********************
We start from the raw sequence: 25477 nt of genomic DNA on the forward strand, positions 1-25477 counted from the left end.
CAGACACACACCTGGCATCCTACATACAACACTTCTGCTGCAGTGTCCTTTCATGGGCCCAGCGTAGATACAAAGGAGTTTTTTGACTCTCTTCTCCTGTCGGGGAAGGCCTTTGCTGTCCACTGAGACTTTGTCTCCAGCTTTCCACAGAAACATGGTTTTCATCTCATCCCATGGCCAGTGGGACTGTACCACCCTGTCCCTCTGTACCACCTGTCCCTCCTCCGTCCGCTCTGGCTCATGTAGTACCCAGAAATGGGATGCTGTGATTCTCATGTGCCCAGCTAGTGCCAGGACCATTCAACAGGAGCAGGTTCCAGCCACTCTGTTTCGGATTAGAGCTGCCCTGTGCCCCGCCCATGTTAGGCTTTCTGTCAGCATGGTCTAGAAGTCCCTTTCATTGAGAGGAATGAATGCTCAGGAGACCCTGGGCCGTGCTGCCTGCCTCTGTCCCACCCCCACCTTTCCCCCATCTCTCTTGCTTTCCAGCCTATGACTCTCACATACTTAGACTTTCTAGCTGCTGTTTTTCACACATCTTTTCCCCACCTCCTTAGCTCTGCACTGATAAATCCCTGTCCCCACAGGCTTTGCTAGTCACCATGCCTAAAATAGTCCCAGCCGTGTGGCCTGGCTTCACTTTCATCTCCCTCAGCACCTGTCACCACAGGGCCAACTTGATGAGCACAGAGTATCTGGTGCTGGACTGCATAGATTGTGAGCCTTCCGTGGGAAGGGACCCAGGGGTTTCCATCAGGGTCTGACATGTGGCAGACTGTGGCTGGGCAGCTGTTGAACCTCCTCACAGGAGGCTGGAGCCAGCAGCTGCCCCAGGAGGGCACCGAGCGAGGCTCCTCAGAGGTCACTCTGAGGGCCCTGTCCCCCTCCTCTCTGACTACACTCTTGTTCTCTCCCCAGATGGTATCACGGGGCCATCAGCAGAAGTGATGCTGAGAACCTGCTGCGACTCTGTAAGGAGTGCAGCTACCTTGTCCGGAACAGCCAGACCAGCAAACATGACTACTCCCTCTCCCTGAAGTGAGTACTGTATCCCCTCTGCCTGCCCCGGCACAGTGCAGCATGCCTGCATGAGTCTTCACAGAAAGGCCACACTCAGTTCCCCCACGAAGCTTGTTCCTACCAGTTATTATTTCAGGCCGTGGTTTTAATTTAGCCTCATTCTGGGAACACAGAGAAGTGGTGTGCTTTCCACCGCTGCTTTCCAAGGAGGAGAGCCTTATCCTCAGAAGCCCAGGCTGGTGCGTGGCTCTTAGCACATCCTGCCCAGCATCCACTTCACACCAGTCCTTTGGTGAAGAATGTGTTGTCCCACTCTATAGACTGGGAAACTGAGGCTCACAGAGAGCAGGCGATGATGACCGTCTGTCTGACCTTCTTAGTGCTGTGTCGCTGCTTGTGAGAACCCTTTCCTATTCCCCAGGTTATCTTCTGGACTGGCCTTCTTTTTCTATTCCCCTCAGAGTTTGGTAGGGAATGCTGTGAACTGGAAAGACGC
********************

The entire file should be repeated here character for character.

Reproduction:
We start from the raw sequence: 25477 nt of genomic DNA on the forward strand, positions 1-25477 counted from the left end.
CAGACACACACCTGGCATCCTACATACAACACTTCTGCTGCAGTGTCCTTTCATGGGCCCAGCGTAGATACAAAGGAGTTTTTTGACTCTCTTCTCCTGTCGGGGAAGGCCTTTGCTGTCCACTGAGACTTTGTCTCCAGCTTTCCACAGAAACATGGTTTTCATCTCATCCCATGGCCAGTGGGACTGTACCACCCTGTCCCTCTGTACCACCTGTCCCTCCTCCGTCCGCTCTGGCTCATGTAGTACCCAGAAATGGGATGCTGTGATTCTCATGTGCCCAGCTAGTGCCAGGACCATTCAACAGGAGCAGGTTCCAGCCACTCTGTTTCGGATTAGAGCTGCCCTGTGCCCCGCCCATGTTAGGCTTTCTGTCAGCATGGTCTAGAAGTCCCTTTCATTGAGAGGAATGAATGCTCAGGAGACCCTGGGCCGTGCTGCCTGCCTCTGTCCCACCCCCACCTTTCCCCCATCTCTCTTGCTTTCCAGCCTATGACTCTCACATACTTAGACTTTCTAGCTGCTGTTTTTCACACATCTTTTCCCCACCTCCTTAGCTCTGCACTGATAAATCCCTGTCCCCACAGGCTTTGCTAGTCACCATGCCTAAAATAGTCCCAGCCGTGTGGCCTGGCTTCACTTTCATCTCCCTCAGCACCTGTCACCACAGGGCCAACTTGATGAGCACAGAGTATCTGGTGCTGGACTGCATAGATTGTGAGCCTTCCGTGGGAAGGGACCCAGGGGTTTCCATCAGGGTCTGACATGTGGCAGACTGTGGCTGGGCAGCTGTTGAACCTCCTCACAGGAGGCTGGAGCCAGCAGCTGCCCCAGGAGGGCACCGAGCGAGGCTCCTCAGAGGTCACTCTGAGGGCCCTGTCCCCCTCCTCTCTGACTACACTCTTGTTCTCTCCCCAGATGGTATCACGGGGCCATCAGCAGAAGTGATGCTGAGAACCTGCTGCGACTCTGTAAGGAGTGCAGCTACCTTGTCCGGAACAGCCAGACCAGCAAACATGACTACTCCCTCTCCCTGAAGTGAGTACTGTATCCCCTCTGCCTGCCCCGGCACAGTGCAGCATGCCTGCATGAGTCTTCACAGAAAGGCCACACTCAGTTCCCCCACGAAGCTTGTTCCTACCAGTTATTATTTCAGGCCGTGGTTTTAATTTAGCCTCATTCTGGGAACACAGAGAAGTGGTGTGCTTTCCACCGCTGCTTTCCAAGGAGGAGAGCCTTATCCTCAGAAGCCCAGGCTGGTGCGTGGCTCTTAGCACATCCTGCCCAGCATCCACTTCACACCAGTCCTTTGGTGAAGAATGTGTTGTCCCACTCTATAGACTGGGAAACTGAGGCTCACAGAGAGCAGGCGATGATGACCGTCTGTCTGACCTTCTTAGTGCTGTGTCGCTGCTTGTGAGAACCCTTTCCTATTCCCCAGGTTATCTTCTGGACTGGCCTTCTTTTTCTATTCCCCTCAGAGTTTGGTAGGGAATGCTGTGAACTGGAAAGACGC